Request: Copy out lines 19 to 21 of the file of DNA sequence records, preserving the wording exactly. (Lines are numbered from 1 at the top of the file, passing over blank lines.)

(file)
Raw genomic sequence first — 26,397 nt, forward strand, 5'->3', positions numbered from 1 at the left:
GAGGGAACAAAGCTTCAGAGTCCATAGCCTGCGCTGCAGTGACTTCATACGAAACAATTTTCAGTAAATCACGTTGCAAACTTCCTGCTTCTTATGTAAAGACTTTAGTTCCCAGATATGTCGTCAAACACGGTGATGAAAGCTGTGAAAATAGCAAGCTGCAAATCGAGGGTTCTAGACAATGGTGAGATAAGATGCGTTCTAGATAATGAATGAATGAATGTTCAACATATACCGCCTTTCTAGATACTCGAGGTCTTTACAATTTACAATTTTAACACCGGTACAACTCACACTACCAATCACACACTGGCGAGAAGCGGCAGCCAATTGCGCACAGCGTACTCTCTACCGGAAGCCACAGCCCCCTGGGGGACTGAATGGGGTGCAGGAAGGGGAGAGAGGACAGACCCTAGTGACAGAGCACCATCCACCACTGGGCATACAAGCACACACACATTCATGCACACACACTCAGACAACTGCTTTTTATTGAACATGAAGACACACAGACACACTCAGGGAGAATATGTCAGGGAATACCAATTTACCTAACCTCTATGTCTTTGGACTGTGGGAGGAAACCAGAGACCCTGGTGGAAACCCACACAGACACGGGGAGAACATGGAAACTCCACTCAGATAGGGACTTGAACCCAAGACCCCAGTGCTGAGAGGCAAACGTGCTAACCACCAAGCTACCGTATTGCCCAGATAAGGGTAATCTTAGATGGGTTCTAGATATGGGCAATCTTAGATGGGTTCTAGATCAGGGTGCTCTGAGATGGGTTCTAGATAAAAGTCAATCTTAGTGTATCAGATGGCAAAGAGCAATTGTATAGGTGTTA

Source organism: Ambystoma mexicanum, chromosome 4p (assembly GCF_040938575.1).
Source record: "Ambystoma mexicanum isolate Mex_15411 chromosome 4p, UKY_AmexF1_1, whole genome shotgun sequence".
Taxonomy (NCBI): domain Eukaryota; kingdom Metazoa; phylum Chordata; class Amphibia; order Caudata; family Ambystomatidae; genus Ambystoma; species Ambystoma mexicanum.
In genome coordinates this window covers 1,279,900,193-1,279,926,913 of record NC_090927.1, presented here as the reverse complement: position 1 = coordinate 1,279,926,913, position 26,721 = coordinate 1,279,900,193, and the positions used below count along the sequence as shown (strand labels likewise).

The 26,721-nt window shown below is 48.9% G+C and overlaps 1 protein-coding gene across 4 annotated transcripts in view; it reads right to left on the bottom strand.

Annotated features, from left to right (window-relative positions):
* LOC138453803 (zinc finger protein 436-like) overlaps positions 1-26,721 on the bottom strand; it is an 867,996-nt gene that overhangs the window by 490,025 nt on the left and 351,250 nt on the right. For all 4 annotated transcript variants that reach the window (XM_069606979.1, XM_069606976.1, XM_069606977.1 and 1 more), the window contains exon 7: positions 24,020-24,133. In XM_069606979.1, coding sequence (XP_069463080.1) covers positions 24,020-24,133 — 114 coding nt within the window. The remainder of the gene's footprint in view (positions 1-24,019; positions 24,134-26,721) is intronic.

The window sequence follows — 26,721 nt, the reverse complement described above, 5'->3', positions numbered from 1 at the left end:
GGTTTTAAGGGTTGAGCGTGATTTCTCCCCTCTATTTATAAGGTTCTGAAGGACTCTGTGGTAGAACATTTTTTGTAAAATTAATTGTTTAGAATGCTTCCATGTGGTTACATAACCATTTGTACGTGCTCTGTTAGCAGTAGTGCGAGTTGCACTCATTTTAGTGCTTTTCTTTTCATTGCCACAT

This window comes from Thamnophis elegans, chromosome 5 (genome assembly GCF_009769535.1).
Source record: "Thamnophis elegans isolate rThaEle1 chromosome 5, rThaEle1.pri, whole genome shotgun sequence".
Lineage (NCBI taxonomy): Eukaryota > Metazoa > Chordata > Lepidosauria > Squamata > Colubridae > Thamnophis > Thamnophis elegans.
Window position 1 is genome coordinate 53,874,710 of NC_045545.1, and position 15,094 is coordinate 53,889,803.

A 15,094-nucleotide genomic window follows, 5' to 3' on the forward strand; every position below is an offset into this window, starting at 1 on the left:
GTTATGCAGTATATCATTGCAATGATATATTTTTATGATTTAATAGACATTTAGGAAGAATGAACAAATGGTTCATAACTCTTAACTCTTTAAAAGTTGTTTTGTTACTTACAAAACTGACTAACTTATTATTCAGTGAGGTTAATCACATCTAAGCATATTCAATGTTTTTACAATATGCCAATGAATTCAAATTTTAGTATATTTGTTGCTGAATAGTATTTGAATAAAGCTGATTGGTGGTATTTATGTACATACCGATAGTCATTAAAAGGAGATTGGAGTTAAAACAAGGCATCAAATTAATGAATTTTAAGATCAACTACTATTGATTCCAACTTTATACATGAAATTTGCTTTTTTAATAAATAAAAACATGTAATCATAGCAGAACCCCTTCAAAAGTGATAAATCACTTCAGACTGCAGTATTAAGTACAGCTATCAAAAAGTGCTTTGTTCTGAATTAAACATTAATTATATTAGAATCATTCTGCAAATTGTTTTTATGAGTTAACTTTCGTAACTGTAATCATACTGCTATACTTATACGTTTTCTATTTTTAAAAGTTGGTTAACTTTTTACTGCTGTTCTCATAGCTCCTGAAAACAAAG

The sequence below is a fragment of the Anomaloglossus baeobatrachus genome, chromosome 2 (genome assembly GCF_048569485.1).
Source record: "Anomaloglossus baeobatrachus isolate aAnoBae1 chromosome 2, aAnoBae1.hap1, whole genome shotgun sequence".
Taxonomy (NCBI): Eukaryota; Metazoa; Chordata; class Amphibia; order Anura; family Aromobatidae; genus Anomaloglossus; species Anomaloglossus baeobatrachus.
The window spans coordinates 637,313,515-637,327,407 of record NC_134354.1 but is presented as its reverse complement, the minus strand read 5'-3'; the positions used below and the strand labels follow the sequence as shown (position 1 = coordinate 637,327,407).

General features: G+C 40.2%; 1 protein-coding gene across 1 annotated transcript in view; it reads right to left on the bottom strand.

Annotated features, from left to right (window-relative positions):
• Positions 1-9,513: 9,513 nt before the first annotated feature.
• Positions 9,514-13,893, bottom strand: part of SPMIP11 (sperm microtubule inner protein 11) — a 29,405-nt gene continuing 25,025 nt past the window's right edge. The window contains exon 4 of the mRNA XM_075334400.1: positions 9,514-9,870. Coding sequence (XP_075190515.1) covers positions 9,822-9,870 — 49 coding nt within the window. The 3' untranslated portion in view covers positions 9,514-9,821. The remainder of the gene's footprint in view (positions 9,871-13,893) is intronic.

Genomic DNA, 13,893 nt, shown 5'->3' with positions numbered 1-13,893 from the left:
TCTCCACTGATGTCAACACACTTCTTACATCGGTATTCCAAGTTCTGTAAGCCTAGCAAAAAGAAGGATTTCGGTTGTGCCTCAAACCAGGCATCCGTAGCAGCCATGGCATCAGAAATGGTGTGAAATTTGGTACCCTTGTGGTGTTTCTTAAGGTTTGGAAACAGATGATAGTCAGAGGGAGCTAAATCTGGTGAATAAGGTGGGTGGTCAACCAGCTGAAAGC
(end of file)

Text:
Source record: "Anomaloglossus baeobatrachus isolate aAnoBae1 chromosome 2, aAnoBae1.hap1, whole genome shotgun sequence".
Taxonomy (NCBI): Eukaryota; Metazoa; Chordata; class Amphibia; order Anura; family Aromobatidae; genus Anomaloglossus; species Anomaloglossus baeobatrachus.
The window spans coordinates 637,313,515-637,327,407 of record NC_134354.1 but is presented as its reverse complement, the minus strand read 5'-3'; the positions used below and the strand labels follow the sequence as shown (position 1 = coordinate 637,327,407).